First Public Meeting For HISD Board of Managers and Superintendent Doesn't Go Particularly Smoothly

This group of protesters met outside the HISD administration building before the public meeting started.
This group of protesters met outside the HISD administration building before the public meeting started. Photo by Margaret Downing

The nine members of the new Board of Managers were called sellouts, fascists and puppets, the name calling delivered in screams, chants, resolution and anguish at Thursday night’s first ever public Houston ISD Board of Managers meeting.

"None of us voted for you," said Stephan Hester who would shout out accusations throughout the meeting. "This is a Republican, white fear takeover."

Board members who'd all been appointed by Texas Education Commissioner Mike Morath in the state takeover of HISD, were urged to immediately resign and/or run Acting Superintendent Mike Miles out of town. A contingent of educators and parents even drove in from Dallas where Miles had been superintendent to warn everyone in Houston that things are going to get significantly worse with him in charge for both students and teachers.

Veteran HISD teacher Larry McKinzie said "All of the people who are up here [gesturing at the board members] had all of the chances in the world to help HISD. Where have you been? You haven't been here. We can't trust you."

It’s difficult to think of any group that had a rockier start in their first meet-the public moment. On a night marred by technical problems with mics not working and the screens that usually record votes not employed – even the elements allied against them as the lights went out thanks to the significant thunder storm rolling through – it appeared that no supporters of the takeover and its administrators showed up. Not a single registered speaker even said “Let’s give them a chance."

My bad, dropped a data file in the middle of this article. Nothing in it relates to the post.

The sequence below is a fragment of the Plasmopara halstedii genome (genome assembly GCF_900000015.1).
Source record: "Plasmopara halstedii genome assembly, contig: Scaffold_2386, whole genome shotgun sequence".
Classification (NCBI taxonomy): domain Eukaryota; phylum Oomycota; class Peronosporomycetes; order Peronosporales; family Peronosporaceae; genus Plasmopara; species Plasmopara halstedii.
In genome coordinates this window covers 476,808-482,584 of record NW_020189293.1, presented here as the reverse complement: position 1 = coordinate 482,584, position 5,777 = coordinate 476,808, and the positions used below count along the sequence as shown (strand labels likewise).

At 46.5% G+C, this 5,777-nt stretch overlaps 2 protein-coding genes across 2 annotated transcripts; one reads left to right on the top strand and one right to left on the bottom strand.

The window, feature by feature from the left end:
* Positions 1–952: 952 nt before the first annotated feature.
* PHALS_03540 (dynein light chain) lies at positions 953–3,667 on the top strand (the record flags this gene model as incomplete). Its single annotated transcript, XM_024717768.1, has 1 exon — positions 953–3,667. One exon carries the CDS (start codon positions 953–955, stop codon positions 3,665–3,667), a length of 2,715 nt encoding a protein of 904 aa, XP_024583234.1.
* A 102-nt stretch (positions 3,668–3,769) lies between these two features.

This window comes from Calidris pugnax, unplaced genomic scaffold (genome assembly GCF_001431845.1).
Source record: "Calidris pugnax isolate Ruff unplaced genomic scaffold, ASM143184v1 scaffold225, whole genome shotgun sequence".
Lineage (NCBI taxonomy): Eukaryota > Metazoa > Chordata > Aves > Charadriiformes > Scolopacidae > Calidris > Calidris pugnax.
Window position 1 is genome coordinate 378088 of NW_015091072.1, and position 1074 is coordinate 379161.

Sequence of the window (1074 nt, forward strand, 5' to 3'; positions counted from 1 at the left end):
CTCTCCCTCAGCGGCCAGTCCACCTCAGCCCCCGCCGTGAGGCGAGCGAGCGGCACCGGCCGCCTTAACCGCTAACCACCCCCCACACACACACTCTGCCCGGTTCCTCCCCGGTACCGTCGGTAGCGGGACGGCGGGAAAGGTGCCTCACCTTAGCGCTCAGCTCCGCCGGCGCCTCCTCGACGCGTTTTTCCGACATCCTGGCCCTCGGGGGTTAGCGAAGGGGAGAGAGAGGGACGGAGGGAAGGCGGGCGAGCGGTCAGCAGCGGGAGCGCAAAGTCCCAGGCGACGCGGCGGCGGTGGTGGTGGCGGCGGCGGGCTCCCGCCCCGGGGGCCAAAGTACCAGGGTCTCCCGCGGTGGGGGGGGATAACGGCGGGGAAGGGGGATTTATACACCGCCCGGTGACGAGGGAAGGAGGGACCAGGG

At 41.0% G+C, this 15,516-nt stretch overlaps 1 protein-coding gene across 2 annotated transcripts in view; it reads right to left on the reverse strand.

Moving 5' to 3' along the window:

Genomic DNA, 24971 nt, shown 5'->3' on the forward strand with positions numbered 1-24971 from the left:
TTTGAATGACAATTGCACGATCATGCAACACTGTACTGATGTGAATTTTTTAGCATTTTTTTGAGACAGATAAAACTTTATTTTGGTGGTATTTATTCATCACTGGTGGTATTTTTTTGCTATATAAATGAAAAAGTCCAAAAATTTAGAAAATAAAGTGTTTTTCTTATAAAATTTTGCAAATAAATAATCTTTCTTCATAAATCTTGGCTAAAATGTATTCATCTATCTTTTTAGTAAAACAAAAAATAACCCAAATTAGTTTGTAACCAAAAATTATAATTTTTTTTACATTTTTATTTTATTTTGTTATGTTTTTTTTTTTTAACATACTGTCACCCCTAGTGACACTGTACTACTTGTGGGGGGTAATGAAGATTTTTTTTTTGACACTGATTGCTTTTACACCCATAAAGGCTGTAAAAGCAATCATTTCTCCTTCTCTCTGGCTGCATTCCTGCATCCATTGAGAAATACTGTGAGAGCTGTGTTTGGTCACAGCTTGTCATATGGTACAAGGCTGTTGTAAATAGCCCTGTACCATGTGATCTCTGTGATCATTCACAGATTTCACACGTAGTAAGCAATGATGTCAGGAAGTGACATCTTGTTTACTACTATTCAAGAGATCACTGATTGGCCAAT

An hour before the meeting started, a group of protesters assembled outside the Hattie Mae White building, criticizing the takeover, TEA and Gov. Abbott. Some carried this protest complete with beating drums into the hallway outside the board room as the meeting began.

For his part, Miles— also appointed by Commissioner Morath — did not appear until well after the start of the 5:30 p.m. meeting, not walking in until 6:53 p.m.— and this further enraged those in attendance who wanted to know why he wasn't showing his face.

Never has an official’s first initial been used against him to such great effect “F. Mike Miles! F. Mike Miles!"

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A rocky start for the new Board of Managers
The irony was, of course, that with all the yelling no one could hear the vote taken on the issues they’d been objecting to – with the result that when the board and superintendent filed out of the room, many were unsure what had just happened and if the meeting was even over. So what they missed was:

The board voted to ratify the temporary contract for Interim Superintendent F. Mike Miles, backdating it to June 1. He’ll be paid $1,473 a day while working in the temporary capacity until his contract is signed and he’s formally named HISD Superintendent (with little chance that this will not happen). He also receives $25,000 to cover relocation expenses.